Image courtesy of Mattia Luigi Nappi/Wikimedia Commons.

Construction of natural gas-fired power plants has dropped to a 10-year low in western Europe, according to a new Platt’s report.

Strong subsidized growth in alternative energy, weak demand, and low wholesale prices are all contributing to the downturn.

Less than 4 gigawatts (GW) of natural gas-fired power plants are currently being built in western Europe compared to 15 GW in 2012.

Currently there are 35 GW of fully approved combined-cycle gas turbine plants shelved with no plans of moving forward.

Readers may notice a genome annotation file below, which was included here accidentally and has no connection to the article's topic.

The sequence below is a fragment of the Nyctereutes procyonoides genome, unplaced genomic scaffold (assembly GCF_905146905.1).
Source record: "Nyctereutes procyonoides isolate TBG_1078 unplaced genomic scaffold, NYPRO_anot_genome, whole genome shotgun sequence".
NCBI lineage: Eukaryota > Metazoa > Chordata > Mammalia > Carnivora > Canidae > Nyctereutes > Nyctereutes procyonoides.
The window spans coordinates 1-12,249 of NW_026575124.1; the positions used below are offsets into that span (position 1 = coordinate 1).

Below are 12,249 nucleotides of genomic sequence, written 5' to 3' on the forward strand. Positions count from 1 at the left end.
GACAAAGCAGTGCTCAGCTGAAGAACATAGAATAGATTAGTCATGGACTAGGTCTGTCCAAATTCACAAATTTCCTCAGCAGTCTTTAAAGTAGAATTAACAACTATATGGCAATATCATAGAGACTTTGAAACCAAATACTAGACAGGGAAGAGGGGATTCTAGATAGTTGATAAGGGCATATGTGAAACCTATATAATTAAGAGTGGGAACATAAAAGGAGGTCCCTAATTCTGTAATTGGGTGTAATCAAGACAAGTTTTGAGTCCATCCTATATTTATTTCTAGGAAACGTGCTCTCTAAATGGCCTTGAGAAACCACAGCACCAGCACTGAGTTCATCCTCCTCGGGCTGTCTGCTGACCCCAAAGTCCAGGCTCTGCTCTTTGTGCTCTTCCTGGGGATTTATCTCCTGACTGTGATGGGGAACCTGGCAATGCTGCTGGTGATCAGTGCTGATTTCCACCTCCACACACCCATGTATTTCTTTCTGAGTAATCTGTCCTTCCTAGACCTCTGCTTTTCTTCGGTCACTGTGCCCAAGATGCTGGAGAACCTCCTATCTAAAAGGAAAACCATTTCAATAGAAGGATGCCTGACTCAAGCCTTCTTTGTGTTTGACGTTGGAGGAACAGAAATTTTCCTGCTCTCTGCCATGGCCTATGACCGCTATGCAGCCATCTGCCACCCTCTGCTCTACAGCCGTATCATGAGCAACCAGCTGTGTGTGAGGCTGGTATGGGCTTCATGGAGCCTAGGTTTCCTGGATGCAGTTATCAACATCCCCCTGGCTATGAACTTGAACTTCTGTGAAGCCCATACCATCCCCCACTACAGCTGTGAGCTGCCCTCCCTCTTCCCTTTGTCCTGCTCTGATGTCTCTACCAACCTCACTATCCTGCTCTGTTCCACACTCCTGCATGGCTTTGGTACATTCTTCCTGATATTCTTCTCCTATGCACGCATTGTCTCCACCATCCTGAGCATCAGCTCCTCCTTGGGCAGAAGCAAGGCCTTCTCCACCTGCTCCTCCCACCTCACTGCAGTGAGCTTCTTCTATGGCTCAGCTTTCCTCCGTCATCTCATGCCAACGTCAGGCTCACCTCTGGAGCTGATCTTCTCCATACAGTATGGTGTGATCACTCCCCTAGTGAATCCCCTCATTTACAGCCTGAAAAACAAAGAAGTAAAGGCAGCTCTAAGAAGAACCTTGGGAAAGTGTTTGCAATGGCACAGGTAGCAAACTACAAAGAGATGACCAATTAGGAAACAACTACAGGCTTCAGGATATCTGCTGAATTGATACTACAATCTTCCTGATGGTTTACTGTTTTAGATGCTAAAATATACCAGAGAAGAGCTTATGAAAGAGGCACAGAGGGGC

According to the report, dozens of projects have been cancelled or suspended in the last few years.

A number of projects are also up for sale, including plants owned by Austria-based Verbund in France and three UK plants owned by UK-based Centrica.

Some plants are also being broken up so that equipment used in the plants can be sold abroad.

Demand for more gas plants is especially weak in Germany, the Netherlands, France and Austria.

“There are only pockets of opportunity for thermal plant development in West Europe,” associate editorial director of the report Henry Edwardes-Evans said.


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